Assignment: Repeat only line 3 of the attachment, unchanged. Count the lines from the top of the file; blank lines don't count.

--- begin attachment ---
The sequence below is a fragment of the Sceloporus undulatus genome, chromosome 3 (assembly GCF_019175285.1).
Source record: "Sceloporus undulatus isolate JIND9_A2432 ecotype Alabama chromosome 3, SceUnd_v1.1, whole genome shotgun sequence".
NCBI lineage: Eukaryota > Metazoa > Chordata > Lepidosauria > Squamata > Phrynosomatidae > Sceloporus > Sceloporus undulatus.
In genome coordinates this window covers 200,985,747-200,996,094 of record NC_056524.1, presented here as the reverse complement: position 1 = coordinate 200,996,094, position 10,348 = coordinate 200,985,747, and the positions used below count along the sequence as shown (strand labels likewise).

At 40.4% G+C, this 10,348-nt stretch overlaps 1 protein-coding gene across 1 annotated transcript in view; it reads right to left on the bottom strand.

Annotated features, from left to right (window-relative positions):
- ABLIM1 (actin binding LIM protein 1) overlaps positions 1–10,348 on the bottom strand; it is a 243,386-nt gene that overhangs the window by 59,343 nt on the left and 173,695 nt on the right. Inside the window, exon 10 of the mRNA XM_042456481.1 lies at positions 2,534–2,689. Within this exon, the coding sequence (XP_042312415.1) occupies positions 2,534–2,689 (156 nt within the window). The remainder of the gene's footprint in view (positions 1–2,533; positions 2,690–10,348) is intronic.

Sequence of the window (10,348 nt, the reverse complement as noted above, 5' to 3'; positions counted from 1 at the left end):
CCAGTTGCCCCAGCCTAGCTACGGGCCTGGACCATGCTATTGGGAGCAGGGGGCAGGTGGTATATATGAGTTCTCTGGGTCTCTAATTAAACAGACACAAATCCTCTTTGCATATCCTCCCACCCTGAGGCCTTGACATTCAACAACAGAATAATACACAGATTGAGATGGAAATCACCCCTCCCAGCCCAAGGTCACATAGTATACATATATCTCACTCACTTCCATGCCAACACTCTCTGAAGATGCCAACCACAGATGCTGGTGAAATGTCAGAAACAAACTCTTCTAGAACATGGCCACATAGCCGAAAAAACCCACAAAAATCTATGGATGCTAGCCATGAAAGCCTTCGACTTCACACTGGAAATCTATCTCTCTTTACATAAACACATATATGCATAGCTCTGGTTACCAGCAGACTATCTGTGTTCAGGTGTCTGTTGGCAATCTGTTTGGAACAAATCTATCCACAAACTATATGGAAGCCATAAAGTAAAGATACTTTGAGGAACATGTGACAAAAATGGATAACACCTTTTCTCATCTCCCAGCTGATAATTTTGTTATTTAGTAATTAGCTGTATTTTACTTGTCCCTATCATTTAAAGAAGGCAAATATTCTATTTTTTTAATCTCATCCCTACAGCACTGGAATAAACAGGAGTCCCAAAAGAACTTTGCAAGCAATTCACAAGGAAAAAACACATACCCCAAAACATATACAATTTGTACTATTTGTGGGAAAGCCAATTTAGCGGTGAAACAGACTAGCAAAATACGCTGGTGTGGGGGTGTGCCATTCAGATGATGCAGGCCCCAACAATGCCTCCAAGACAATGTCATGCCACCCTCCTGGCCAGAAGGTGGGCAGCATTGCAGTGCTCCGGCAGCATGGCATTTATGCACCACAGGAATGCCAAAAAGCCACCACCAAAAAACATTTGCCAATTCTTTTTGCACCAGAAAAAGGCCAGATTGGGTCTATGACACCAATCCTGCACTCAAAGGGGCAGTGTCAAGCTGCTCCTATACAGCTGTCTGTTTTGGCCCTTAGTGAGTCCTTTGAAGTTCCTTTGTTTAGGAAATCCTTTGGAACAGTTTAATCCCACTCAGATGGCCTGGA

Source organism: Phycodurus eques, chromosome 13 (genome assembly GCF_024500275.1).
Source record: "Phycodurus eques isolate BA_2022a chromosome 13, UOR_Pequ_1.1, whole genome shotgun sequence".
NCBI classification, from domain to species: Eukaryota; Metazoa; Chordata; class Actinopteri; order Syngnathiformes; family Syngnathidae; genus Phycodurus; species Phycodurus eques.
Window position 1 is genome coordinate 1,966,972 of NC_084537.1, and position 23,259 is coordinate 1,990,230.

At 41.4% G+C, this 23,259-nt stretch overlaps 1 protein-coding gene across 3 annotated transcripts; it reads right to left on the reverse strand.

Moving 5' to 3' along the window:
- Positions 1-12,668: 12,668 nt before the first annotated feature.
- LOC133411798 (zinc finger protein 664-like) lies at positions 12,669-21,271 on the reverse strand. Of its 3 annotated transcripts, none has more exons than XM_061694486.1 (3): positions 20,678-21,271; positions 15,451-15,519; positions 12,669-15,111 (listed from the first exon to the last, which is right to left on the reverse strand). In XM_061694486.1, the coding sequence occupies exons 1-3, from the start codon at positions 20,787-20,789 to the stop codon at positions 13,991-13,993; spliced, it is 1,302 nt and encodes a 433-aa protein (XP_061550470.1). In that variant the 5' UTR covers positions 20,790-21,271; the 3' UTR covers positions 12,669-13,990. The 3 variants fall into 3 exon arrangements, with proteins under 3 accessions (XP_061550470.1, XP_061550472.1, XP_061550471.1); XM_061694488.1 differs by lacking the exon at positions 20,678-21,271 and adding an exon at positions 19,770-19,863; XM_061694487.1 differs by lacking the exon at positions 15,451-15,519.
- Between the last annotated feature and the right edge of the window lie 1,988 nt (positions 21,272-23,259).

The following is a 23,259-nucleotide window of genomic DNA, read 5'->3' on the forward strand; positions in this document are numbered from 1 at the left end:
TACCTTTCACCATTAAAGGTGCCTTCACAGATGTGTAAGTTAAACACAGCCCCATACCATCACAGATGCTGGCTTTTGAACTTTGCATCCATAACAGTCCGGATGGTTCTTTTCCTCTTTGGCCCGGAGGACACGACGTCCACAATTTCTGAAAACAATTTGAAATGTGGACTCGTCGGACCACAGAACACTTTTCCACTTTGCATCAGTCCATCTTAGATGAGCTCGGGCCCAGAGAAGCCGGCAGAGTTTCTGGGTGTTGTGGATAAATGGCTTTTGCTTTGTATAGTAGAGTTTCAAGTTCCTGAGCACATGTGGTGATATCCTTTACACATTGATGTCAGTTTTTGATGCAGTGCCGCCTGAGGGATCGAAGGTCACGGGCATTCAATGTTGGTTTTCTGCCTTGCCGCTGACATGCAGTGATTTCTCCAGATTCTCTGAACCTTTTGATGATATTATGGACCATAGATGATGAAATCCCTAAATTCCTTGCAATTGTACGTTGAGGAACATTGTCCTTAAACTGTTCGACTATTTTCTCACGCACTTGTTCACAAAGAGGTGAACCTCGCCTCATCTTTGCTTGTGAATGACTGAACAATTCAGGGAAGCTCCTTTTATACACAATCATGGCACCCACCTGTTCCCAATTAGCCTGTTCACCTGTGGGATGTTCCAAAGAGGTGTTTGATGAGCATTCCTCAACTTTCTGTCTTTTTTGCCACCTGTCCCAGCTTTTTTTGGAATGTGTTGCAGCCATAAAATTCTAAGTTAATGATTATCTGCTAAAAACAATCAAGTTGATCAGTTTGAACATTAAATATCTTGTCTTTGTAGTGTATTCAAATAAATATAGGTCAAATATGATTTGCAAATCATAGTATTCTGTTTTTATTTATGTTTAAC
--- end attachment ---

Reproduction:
NCBI lineage: Eukaryota > Metazoa > Chordata > Lepidosauria > Squamata > Phrynosomatidae > Sceloporus > Sceloporus undulatus.